An American flag being waved outside the US Supreme Court Building in Washington (Getty Images)
WASHINGTON - The Supreme Court has struck down key provisions of Arizona's crackdown on immigrants.
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But the court said Monday that one part of the law requiring police to check the status of someone they suspect is not in the United States legally could go forward. Even there, though, the justices said the provision could be subject to additional legal challenges.
READ | Full text of Supreme Court Immigration opinion
Georgia Attorney General Sam Olens quickly issued a statement regarding the ramifications on Georgia's immigration law.
"My office participated in an amicus brief filed by 16 states in support of Arizona's right to partner with the federal government in enforcing immigration law," Olens said in a statement. "I am pleased that the Supreme Court recognizes that states have an important role to play in upholding the law. I look forward to further proceedings in the Eleventh Circuit regarding Georgia's immigration reform law in the light of this decision."
Georgia Gov. Nathan Deal was also cautious in terms of the court decision's affect on Georgia's law.
"We'll have to wait to see how the ruling on the Arizona immigration law will affect our state's enforcement reforms because Georgia's law is not identical to Arizona's. That said, it appears the court has upheld the major thrust of our state's statute: That states have the right to assist in enforcing federal immigration law," Deal said in a statement released Monday morning.
Only one of the sections of Monday's Supreme Court ruling on Arizona's immigration law will affect Georgia's law. That upholding the Arizona section that "requires" local police to "make a reasonable attempt" to determine the immigration status of anyone they stop.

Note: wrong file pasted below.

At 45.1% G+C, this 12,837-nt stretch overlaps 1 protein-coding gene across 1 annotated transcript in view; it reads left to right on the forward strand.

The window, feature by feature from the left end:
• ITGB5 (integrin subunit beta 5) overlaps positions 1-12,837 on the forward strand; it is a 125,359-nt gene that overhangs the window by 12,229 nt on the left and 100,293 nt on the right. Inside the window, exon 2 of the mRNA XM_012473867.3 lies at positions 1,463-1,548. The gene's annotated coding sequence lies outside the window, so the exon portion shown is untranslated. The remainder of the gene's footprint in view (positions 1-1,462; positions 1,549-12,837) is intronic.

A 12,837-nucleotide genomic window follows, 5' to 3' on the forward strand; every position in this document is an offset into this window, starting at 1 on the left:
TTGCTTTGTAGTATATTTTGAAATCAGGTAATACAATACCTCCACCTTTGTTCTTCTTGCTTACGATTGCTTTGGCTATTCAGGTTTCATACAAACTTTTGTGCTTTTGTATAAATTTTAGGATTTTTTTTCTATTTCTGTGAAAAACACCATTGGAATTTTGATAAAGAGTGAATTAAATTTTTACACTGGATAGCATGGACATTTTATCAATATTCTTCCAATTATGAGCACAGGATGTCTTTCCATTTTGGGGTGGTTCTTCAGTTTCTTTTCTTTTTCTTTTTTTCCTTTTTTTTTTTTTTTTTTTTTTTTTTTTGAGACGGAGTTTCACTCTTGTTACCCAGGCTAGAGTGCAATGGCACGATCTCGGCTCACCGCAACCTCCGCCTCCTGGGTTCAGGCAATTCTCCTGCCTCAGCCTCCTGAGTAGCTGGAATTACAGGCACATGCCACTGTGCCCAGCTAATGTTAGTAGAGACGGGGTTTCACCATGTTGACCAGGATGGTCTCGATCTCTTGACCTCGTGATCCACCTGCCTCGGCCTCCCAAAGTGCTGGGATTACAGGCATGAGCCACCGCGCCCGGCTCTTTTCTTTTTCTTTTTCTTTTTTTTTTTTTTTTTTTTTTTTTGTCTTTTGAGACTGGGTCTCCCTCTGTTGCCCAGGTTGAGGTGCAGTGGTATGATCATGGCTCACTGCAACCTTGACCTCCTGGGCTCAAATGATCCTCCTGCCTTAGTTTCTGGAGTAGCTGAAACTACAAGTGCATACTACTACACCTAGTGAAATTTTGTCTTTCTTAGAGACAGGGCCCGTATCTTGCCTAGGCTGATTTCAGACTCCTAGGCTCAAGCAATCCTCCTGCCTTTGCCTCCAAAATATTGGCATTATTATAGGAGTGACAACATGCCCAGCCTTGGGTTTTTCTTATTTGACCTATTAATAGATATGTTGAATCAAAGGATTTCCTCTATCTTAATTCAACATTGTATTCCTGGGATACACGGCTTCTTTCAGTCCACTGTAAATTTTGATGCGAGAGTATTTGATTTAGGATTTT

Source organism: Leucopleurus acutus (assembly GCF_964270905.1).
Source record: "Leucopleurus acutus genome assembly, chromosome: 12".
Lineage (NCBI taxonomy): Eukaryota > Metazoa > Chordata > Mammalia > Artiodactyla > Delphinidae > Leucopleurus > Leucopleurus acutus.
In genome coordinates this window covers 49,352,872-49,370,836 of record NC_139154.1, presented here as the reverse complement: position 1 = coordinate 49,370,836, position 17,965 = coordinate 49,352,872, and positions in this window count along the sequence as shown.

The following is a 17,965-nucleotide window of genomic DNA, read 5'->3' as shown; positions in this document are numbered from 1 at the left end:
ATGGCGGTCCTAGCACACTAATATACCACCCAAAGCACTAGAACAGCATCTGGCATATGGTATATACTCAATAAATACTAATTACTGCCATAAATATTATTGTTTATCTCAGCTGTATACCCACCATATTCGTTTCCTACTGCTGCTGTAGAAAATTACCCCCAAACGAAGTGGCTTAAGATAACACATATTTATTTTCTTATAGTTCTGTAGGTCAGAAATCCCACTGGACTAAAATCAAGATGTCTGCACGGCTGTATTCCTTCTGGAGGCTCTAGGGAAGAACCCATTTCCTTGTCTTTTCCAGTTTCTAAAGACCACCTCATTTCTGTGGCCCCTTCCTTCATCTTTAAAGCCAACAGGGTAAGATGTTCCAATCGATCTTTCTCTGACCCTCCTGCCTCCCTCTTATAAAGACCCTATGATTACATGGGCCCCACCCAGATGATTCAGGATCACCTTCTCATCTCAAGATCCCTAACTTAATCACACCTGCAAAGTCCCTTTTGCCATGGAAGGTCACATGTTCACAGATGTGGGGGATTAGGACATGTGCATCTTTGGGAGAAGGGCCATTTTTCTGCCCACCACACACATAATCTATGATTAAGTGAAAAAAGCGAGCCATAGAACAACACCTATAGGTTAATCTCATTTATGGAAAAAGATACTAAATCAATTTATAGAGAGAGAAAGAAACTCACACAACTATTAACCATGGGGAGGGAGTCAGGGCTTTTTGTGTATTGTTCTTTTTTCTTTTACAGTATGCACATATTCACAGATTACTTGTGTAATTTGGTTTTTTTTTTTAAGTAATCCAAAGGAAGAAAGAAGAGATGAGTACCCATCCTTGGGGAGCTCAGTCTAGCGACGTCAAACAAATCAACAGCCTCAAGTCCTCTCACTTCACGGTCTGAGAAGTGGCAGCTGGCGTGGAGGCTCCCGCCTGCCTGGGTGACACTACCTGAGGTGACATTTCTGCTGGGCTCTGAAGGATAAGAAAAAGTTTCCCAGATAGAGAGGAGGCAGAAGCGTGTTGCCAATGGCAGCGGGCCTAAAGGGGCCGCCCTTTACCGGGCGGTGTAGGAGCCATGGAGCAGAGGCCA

Section 8 of Georgia's House Bill 87 is less severe, and only "allows" police to check the immigration status when investigating someone for a violation of another law. This means the "paper check" section of Georgia's law is probably okay, since it is less strict.
The remaining three sections of the Arizona law that were struck down do not appear in Georgia's law, so they do not apply.
However, one section of Georgia's immigration law that was not addressed in the high court's decision on Monday was Section 7, called the "harboring an illegal immigrant" provision. This provision would make it a crime in the state of Georgia to transport and give shelter to an illegal immigrant.
It is possible that some of the wording of the the Supreme Court's ruling may bleed into the challenge of Georgia's Section 7, which is presently being considered by the US 11th Circuit Court of Appeals in Atlanta. At present, the sections of the Georgia law being challenged have been placed on hold.
Georgia's E-Verify provision, which is tied to companies checking the immigration status of workers, is not an issue at this point. The Supreme Court has already upheld another Arizona law that allows individual states to require companies to use that federal database checking system.
In a separate matter, the high court said they would not be hearing an appeal by Alabama and Florida on a decision regarding the long-standing water wars between those two states and Georgia.
Alabama and Florida sought to curtail the amount of water taken from the Chattahoochee River and Lake Lanier in order to protect endangered species in the lower Appalachicola River basin.
Gov. Nathan Deal claimed victory for Georgia on the Supreme Court's decision not to hear the case.
"By denying a hearing of the decision of the Eleventh Circuit Court of Appeals in the tri-state water case, the nation's highest court has affirmed that drinking water was always an authorized use of Lake Lanier," Deal said in a statement. "We felt confident in the firm grounding of the Eleventh Circuit ruling. We can now move forward with this issue behind us, have the governors work together and come to a long-term agreement that will provide for the water needs of all three states.
The high court's decision on President Obama's health care law is expected to be handed down on Thursday, the final day of the Supreme Court's session.